English for Economics in Higher Education Studies
This book is suitable for upper-intermediate to proficiency (IELTS 5.0-7.5+ and CEF B2-C2) level, although it is assumed that the student is familiar with English for Academic Purposes and has an IELTS of a 5 or higher.
If you are looking for a complete tertiary academic Economics (ESP) course ranging from 50 – 80 hours, then this is a great textbook. This recent publication is set up for students to prepare for learning Economics in English, and is suitable for a course in preparing for an MBA programme or an immersion programme in Economic Studies.
The 12 units focus on two modalities at a time: either reading and writing, or listening and speaking. Each unit is split into four lessons with varied topics ranging from market principles to trafficking, and from food security to derived demand. The skills focus covers most of what a student would need to study Economics in English, including skills such as note-taking, writing research reports, building an argument in a discussion, and understanding speaker emphasis. The book is clearly laid out with four to six hours of materials and there is the possibility of another two to four hours of materials given as extra activities in the teacher’s book.
The author is a fan of the “Cornell note-taking system”, and I have now learned what that means. It is a very organized way of taking and keeping notes that the students learn as part of the course. Since this course is set up to help students listen to and understand a lecture, while concurrently taking notes, it would be for motivated students to really learn how to study and take notes. In my opinion, I would not find it suitable for KV students, but FH and University students would be the target audience.
Besides having crosswords and other puzzles, the teacher’s book has other activities in its photocopiable section. I personally found this section a bit ‘low-brow’ for Academic English, although I know my FH students actually enjoy such activities. The other component that I found helpful in the teacher’s book (that is not always available in other teacher’s books) is a section called Subject and Methodology Notes’, which gives helpful comments on teaching the subject content itself.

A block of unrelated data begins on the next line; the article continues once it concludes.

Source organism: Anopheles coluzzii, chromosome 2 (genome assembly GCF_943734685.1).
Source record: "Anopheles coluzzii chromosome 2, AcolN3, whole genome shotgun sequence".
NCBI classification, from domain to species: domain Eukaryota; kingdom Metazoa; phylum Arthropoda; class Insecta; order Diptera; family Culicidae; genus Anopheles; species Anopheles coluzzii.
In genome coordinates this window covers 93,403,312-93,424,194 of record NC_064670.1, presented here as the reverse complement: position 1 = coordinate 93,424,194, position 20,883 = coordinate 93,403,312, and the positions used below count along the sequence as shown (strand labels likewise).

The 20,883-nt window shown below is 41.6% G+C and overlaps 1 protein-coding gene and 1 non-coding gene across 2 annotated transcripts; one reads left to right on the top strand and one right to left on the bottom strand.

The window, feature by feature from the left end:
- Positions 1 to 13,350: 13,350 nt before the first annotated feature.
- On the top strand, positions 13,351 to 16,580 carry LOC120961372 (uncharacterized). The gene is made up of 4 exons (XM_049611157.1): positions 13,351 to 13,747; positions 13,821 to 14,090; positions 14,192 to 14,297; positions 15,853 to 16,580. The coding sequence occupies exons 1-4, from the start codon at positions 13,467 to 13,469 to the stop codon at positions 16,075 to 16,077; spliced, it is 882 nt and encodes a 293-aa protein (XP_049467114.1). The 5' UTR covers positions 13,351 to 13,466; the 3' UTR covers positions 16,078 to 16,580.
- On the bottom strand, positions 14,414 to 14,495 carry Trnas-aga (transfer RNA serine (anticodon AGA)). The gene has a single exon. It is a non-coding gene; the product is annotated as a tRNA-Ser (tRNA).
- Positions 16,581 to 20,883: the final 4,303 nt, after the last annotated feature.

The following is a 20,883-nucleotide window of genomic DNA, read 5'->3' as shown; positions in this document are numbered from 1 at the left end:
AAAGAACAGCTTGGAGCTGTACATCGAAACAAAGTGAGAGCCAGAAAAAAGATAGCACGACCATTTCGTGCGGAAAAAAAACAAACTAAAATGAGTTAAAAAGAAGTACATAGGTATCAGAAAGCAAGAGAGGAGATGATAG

There are a variety of reading, writing, speaking, and listening activities throughout the coursebook so that the layout and flow are neither boring nor too uniform. For example, there is a textbook reading on technology followed by a reading comprehension activity using Google search in Unit 4. Also, every unit includes both a vocabulary and skills bank, which I find quite helpful.
In conclusion, I found the coursebook quite comprehensive and believe it to be good for its intended purpose: preparing students for studying Economics in English. I was impressed with the incremental manner it used to bring students up-to-pace with such complex skills as listening to lectures and taking notes. I see no drawback, except that its target audience is rather small. However, perhaps the book has found a niche, as Garnet has chosen to go the Academic English route, focusing on this area of English instruction.